Cats are clean animals by nature and are quite fussy about where they toilet. One of the most common behavioural issues regarding cats is inappropriate toileting outside of the litter tray.

Try these tips

Desex your pet

Your cat is likely to be marking if it is mainly urinating outside of the litter tray, or if your cat is urinating or spraying on vertical surfaces or new objects. A cat that is not desexed is more likely to spray and mark its territory. Marking behaviours are more likely to occur in households with more than one animal, where there may be increased tension between pets. Desexing your cat as soon as possible will help reduce the level of spraying or urine marking. However, if the behaviour has been ongoing for a period of time, a pattern may already be in place. To reduce undesirable toileting behaviours in this instance, restrict your cat’s access to other animals and other rooms in the house. When cleaning soiled areas, use neutral agents not containing ammonia that will clean the area thoroughly. Ammonia based products can encourage the animal to re-visit and mark the area again. The National Desexing Network can also help you find local vets in your area offering services at discounted prices.


Problem with the litter tray

Cats are quite fussy about where they will toilet so it’s important that you keep their litter tray clean and free from odours. Cleaning in warm, soapy water is best. Some cats may not like the area you have chosen for the tray. If your cat is frequently going to the same area to toilet, it might be an idea to either change the significance of this area (place it’s bedding or food bowls there) or place a second tray for the cat to use in that area. Experimenting slowly with different types of litter or litter trays may also assist.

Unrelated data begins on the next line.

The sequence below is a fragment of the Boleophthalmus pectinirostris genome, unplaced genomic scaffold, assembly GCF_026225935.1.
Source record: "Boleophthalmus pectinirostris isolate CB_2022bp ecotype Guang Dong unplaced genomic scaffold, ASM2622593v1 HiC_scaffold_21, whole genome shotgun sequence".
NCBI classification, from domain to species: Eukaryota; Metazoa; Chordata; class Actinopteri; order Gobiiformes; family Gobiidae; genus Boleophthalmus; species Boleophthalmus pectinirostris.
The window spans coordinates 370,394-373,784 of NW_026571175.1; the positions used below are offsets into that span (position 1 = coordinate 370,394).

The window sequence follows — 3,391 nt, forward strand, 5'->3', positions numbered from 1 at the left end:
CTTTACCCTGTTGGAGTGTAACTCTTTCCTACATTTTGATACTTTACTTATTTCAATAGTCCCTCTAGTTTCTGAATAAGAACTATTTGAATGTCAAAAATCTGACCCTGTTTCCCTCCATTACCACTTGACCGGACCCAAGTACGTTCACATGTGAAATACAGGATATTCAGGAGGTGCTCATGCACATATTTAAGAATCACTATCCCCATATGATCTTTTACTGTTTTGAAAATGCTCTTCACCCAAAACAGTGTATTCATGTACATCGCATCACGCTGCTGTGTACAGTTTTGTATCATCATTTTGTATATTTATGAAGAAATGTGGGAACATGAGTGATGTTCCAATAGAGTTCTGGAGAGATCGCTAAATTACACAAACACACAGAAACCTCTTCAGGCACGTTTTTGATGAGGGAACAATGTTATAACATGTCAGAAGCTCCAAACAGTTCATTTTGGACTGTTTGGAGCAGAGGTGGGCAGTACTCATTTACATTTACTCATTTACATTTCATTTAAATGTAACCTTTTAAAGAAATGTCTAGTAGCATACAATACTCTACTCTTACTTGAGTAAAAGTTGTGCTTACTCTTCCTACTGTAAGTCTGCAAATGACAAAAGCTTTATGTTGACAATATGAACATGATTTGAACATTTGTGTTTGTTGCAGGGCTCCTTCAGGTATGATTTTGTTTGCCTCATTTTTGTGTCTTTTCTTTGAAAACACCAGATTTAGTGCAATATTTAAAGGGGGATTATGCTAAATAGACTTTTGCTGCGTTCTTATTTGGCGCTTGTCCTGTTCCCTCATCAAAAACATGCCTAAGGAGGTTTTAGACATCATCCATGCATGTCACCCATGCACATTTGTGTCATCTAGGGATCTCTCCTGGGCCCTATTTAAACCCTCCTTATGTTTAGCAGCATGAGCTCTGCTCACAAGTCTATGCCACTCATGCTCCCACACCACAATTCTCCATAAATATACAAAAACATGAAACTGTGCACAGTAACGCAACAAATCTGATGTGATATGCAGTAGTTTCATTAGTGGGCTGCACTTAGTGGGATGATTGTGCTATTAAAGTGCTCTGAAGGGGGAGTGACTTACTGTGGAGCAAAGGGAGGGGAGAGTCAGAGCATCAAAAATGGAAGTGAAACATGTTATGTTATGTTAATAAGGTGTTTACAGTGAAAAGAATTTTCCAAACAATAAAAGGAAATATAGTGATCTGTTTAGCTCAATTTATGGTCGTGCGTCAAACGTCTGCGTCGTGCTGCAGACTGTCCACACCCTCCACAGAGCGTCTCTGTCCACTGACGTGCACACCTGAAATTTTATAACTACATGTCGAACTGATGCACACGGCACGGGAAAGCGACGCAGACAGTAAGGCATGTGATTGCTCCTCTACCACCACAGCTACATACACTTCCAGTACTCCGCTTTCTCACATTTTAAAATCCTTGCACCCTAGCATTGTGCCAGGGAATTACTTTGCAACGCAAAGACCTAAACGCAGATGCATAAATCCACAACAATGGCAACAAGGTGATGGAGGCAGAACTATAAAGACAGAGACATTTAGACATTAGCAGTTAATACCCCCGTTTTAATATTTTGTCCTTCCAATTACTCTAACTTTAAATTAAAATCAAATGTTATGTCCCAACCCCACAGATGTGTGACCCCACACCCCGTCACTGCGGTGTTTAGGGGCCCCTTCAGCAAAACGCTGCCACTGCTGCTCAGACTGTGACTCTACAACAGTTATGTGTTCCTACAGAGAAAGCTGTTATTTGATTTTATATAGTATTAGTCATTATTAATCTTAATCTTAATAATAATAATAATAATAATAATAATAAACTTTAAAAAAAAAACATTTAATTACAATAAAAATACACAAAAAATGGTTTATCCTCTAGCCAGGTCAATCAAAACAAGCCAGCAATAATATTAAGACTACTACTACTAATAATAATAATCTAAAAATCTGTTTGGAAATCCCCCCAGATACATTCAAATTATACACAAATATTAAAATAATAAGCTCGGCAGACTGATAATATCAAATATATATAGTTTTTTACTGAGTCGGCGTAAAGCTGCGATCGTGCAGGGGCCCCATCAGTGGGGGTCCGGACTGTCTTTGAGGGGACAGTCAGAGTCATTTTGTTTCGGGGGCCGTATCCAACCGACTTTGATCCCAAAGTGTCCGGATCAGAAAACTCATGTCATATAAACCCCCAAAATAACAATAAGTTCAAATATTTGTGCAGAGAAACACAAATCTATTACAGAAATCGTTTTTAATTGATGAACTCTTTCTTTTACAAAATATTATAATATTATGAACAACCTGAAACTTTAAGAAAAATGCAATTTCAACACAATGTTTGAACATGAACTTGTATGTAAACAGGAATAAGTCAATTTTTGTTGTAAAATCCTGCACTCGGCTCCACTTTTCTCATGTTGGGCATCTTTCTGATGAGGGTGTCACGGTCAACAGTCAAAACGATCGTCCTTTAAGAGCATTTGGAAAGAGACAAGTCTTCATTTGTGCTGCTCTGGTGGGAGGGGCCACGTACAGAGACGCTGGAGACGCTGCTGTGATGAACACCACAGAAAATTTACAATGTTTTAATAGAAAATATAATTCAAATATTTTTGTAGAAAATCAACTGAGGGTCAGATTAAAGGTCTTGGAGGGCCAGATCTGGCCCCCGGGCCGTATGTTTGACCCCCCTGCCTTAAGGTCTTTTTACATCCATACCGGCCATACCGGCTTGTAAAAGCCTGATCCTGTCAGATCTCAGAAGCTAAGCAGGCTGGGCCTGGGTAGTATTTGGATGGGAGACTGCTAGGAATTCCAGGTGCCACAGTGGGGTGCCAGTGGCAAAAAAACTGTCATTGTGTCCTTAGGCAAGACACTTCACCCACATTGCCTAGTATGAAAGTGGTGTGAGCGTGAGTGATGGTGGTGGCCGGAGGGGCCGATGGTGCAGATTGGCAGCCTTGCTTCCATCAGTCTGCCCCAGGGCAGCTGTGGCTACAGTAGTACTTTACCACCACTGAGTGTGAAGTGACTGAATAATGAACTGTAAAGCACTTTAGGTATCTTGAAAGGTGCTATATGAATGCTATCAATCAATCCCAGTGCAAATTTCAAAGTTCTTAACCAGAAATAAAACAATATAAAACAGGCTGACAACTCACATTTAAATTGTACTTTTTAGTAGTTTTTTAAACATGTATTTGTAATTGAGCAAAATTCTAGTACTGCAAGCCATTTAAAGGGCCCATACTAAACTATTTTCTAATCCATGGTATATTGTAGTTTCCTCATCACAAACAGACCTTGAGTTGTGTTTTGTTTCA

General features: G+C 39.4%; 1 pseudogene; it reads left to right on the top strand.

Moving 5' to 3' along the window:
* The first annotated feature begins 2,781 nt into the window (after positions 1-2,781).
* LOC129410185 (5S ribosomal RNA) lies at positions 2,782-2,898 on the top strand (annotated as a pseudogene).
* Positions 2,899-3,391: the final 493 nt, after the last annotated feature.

Speak to a veterinarian

Checking in with a professional with help you understand why your cat is having difficulty toileting. If the change is sudden, it’s especially important to rule out any potential medical issues.Your vet may refer you to a behavioural specialist for assessment and treatment. RSPCA NSW recommends that any behaviour specialist you consult should practise positive reinforcement training techniques as the basis of training. This simply means rewarding `good` behaviour and avoiding reinforcing `unwanted` behaviour. Your veterinarian can provide further advice. They may discuss for example, feline pheromone sprays or diffusers which can help stressed or anxious cats.

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